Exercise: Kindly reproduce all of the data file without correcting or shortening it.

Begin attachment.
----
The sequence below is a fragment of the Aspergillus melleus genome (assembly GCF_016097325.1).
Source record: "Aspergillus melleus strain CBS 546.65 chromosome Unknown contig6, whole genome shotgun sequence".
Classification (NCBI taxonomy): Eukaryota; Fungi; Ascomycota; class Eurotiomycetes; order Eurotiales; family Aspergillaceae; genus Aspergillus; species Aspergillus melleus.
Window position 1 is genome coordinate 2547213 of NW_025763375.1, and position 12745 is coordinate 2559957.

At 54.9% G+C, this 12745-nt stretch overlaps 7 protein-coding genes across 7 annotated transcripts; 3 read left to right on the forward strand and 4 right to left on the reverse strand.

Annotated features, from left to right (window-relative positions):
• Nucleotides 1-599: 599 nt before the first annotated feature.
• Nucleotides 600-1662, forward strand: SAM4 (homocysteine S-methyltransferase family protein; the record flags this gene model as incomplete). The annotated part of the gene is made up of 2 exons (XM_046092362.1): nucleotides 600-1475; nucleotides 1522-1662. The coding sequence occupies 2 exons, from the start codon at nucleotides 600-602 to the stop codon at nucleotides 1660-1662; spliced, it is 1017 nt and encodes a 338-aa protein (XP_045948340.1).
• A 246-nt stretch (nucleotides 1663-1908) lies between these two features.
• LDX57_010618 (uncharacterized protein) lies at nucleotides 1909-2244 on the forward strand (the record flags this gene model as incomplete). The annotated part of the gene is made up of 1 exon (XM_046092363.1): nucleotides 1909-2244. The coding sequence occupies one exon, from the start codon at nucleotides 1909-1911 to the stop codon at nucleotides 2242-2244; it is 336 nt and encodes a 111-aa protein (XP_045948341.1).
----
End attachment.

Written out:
The sequence below is a fragment of the Aspergillus melleus genome (assembly GCF_016097325.1).
Source record: "Aspergillus melleus strain CBS 546.65 chromosome Unknown contig6, whole genome shotgun sequence".
Classification (NCBI taxonomy): Eukaryota; Fungi; Ascomycota; class Eurotiomycetes; order Eurotiales; family Aspergillaceae; genus Aspergillus; species Aspergillus melleus.
Window position 1 is genome coordinate 2547213 of NW_025763375.1, and position 12745 is coordinate 2559957.

At 54.9% G+C, this 12745-nt stretch overlaps 7 protein-coding genes across 7 annotated transcripts; 3 read left to right on the forward strand and 4 right to left on the reverse strand.

Annotated features, from left to right (window-relative positions):
• Nucleotides 1-599: 599 nt before the first annotated feature.
• Nucleotides 600-1662, forward strand: SAM4 (homocysteine S-methyltransferase family protein; the record flags this gene model as incomplete). The annotated part of the gene is made up of 2 exons (XM_046092362.1): nucleotides 600-1475; nucleotides 1522-1662. The coding sequence occupies 2 exons, from the start codon at nucleotides 600-602 to the stop codon at nucleotides 1660-1662; spliced, it is 1017 nt and encodes a 338-aa protein (XP_045948340.1).
• A 246-nt stretch (nucleotides 1663-1908) lies between these two features.
• LDX57_010618 (uncharacterized protein) lies at nucleotides 1909-2244 on the forward strand (the record flags this gene model as incomplete). The annotated part of the gene is made up of 1 exon (XM_046092363.1): nucleotides 1909-2244. The coding sequence occupies one exon, from the start codon at nucleotides 1909-1911 to the stop codon at nucleotides 2242-2244; it is 336 nt and encodes a 111-aa protein (XP_045948341.1).